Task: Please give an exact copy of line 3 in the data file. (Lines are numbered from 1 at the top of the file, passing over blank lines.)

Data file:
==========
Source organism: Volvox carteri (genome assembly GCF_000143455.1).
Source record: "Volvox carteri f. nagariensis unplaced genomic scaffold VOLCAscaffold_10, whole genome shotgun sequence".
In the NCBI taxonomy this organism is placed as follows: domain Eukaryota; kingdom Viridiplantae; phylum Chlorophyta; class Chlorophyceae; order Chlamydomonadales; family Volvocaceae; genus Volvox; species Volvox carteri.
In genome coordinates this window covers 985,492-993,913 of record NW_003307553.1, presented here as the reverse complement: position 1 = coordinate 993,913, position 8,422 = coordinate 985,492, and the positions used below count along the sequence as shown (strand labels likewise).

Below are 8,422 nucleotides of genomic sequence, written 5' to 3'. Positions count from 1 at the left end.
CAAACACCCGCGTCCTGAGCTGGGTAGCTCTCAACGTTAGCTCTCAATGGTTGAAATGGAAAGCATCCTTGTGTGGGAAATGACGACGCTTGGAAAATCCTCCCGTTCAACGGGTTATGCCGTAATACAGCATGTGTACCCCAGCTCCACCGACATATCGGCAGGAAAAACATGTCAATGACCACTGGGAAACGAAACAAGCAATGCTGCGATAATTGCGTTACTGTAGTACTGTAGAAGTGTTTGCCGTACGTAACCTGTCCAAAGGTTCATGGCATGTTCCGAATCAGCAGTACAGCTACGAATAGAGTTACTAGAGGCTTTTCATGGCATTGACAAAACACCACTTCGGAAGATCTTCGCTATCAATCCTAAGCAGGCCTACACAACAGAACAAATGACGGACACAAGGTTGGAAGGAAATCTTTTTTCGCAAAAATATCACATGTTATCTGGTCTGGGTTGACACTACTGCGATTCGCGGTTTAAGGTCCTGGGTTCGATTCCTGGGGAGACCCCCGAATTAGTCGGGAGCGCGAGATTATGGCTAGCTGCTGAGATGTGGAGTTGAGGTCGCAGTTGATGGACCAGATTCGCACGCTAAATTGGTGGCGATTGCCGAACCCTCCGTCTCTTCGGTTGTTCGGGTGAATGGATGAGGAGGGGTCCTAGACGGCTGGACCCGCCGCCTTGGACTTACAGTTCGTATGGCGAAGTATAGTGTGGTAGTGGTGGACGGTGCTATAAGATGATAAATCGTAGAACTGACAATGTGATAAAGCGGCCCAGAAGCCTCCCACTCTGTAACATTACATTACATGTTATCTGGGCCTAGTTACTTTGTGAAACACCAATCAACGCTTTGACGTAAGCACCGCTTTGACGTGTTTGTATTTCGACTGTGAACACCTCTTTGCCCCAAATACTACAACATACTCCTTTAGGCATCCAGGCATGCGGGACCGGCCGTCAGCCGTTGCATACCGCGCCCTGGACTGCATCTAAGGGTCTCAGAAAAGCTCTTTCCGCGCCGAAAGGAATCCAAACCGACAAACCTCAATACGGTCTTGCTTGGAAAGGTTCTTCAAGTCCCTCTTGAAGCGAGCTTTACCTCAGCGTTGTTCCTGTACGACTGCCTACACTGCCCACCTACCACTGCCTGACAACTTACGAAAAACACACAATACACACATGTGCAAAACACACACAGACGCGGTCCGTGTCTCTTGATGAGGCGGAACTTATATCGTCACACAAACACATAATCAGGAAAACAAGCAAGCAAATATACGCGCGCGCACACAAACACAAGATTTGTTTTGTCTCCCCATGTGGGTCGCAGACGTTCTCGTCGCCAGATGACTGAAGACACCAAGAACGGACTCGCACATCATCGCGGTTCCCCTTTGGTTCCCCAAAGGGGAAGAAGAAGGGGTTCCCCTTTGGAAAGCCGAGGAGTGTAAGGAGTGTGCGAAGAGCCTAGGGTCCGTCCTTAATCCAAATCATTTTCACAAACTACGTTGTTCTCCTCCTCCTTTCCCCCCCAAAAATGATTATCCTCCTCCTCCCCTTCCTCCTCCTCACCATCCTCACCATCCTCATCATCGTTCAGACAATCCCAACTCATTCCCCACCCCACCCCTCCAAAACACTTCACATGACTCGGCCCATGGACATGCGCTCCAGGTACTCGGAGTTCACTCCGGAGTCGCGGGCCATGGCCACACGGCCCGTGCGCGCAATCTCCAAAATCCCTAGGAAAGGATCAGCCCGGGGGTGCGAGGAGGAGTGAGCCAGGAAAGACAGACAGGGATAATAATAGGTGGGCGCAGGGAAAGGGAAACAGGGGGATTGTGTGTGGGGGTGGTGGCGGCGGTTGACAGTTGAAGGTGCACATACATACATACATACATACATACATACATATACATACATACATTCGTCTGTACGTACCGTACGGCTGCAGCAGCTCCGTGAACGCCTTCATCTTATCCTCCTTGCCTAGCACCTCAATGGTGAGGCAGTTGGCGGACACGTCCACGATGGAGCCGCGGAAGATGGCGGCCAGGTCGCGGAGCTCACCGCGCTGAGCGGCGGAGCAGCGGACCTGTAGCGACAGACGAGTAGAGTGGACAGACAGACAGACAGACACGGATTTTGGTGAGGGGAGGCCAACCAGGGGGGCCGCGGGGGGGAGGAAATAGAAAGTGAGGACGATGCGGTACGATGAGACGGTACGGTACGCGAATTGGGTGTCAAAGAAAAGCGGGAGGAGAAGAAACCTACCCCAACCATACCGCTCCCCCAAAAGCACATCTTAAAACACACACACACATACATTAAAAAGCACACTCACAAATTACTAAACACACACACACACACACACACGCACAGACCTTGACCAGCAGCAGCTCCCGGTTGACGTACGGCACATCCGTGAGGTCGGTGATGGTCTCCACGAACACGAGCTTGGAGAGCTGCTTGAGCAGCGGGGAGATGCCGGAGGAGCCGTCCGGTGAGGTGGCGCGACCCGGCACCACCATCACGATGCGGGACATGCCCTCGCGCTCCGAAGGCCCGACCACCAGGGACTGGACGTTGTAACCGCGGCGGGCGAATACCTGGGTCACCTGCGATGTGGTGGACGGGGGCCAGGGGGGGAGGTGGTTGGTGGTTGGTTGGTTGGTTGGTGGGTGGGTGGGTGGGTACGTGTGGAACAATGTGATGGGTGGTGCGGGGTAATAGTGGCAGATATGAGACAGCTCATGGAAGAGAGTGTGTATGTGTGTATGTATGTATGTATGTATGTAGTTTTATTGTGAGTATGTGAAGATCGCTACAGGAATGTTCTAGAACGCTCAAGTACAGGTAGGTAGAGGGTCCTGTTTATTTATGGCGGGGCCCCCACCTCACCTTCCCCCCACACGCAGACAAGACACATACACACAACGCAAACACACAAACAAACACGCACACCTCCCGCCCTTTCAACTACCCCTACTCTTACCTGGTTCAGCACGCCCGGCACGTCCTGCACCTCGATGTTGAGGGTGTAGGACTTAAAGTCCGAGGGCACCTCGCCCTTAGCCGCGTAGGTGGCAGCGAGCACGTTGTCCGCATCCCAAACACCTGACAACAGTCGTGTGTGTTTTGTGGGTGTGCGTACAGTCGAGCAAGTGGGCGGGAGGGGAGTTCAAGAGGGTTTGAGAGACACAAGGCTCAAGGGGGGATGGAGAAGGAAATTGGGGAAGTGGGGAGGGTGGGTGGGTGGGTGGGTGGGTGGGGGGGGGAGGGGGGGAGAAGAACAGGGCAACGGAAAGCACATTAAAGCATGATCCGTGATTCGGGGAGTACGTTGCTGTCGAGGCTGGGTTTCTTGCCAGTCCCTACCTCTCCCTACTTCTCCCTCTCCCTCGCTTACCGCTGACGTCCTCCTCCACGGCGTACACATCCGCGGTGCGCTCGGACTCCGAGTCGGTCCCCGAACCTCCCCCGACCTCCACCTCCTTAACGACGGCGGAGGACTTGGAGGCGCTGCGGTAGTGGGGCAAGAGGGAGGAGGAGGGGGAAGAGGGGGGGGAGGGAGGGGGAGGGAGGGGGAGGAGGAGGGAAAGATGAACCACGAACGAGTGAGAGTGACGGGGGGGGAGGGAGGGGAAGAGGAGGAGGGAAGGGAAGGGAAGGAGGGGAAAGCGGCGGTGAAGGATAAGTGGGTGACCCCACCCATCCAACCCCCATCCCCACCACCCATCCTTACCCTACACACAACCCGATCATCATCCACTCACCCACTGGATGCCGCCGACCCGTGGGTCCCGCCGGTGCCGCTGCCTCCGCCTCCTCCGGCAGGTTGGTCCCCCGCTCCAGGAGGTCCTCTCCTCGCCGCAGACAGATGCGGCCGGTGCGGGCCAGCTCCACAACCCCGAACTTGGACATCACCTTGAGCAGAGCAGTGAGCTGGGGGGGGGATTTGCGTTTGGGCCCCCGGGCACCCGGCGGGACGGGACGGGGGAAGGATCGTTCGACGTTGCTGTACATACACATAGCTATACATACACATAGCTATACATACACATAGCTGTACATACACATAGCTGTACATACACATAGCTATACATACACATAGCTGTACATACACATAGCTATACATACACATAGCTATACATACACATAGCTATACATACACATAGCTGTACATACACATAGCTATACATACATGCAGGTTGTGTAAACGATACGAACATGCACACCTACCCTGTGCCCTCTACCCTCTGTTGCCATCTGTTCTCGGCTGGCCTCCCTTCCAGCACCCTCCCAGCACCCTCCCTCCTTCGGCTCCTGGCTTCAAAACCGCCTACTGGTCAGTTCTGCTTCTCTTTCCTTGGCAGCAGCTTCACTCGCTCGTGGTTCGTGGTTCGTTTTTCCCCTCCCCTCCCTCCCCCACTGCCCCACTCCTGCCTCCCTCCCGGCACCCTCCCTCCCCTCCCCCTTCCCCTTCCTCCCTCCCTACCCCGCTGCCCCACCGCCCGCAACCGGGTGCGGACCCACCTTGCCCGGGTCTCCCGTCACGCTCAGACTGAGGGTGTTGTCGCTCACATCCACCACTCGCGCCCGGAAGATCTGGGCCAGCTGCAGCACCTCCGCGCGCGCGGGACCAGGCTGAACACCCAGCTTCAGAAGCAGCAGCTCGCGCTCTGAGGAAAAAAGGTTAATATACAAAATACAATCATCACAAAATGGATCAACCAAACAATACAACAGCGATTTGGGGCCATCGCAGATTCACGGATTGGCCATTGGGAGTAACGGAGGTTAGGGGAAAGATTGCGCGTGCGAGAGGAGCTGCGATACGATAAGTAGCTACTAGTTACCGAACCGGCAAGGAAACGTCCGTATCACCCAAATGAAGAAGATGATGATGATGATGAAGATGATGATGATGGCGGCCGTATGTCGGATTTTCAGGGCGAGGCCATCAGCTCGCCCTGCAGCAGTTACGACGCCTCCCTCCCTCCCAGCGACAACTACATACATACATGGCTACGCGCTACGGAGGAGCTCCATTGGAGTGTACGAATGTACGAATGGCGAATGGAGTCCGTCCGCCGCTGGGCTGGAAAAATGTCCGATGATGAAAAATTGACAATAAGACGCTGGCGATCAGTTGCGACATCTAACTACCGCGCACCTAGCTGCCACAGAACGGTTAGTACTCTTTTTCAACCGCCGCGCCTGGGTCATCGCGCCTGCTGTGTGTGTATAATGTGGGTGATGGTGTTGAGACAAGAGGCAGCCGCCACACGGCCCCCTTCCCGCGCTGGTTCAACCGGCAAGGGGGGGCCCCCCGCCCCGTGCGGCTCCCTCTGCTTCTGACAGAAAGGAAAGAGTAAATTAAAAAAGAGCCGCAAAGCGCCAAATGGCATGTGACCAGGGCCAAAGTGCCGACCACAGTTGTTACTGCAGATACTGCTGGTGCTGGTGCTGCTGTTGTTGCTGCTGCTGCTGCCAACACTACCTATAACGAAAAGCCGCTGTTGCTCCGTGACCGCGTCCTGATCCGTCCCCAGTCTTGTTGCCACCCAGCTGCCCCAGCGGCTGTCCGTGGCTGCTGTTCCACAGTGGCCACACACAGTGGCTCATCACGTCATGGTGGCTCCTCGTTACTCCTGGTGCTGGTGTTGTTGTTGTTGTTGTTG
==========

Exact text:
In the NCBI taxonomy this organism is placed as follows: domain Eukaryota; kingdom Viridiplantae; phylum Chlorophyta; class Chlorophyceae; order Chlamydomonadales; family Volvocaceae; genus Volvox; species Volvox carteri.